It was a hair emergency that brought us to the American Girl Store in Dallas, TX.
While the clothes, books and dolls were nice, the real reason for our visit was simple: Nee’s 2-year-old doll needed a hair intervention. After a couple of years of being braided and re-braided, the poor doll’s hair was a knotted mess. The sheen and soft crinkles that prompted me to purchase the doll were long gone. If $10 could restore that luster, I was willing to spend it.
We picked a hair style and watched as grown women fastened a styling drape around the doll’s shoulders before gently placing her into a miniature stylist’s chair. It was going to take a while to get the doll back into shape, so Nee and I began to look around.
We had reviewed the rules before we left home. I’d pay for the doll’s new hair style and Nee would buy a pair of replacement glasses for the doll. That was all we were spending, I said. Unfortunately my will power was no match for the money making behemoth that is the American Girl Store. Everything from cute outfits to the extensive “self-help” book section screamed: buy me.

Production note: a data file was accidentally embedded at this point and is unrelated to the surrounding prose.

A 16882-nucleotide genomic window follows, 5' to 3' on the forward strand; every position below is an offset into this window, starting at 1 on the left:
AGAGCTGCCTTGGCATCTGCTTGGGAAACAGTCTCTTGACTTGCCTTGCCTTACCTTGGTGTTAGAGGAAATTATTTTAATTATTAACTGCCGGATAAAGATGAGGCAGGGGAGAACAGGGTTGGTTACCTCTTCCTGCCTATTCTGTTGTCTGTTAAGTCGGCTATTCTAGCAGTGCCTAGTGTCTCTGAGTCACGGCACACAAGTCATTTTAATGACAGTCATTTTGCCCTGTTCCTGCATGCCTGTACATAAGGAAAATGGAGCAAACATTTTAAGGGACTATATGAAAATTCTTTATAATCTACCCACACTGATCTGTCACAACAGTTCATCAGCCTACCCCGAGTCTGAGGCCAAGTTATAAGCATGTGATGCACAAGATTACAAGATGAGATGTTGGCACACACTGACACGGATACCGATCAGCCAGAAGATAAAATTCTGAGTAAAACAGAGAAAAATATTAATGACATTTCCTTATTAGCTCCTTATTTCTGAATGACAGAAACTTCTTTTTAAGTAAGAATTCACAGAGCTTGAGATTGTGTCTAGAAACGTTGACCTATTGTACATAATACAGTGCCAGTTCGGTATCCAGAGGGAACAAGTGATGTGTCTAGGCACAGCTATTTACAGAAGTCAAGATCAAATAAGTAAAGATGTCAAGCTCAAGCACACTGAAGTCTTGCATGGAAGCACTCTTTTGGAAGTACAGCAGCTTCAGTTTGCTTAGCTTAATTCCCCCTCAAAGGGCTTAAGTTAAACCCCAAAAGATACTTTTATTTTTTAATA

“Just don’t tell your dad how much all this stuff cost,” I told Nee as we approached the bubbly cashier with two books, a doll outfit, glasses, and the bill for the doll’s new hair style.
“OK, I’ll hide my bag from Daddy,” she responded.
“No, it’s okay. He’ll understand,” I assured her, but I was still a bit nervous about telling Fred about how much we spent during our shopping spree. But when I looked at Nee’s smiling at her freshly styled doll, all of my apprehension disappeared.
The hour Nee and I spent in the American Girl Store allowed us to recapture some of her little girl innocence. It was a safe place to play with dolls, pick ribbons, make crafts, and hang out with mom.
Suddenly, all of the money we spent seemed like a bargain.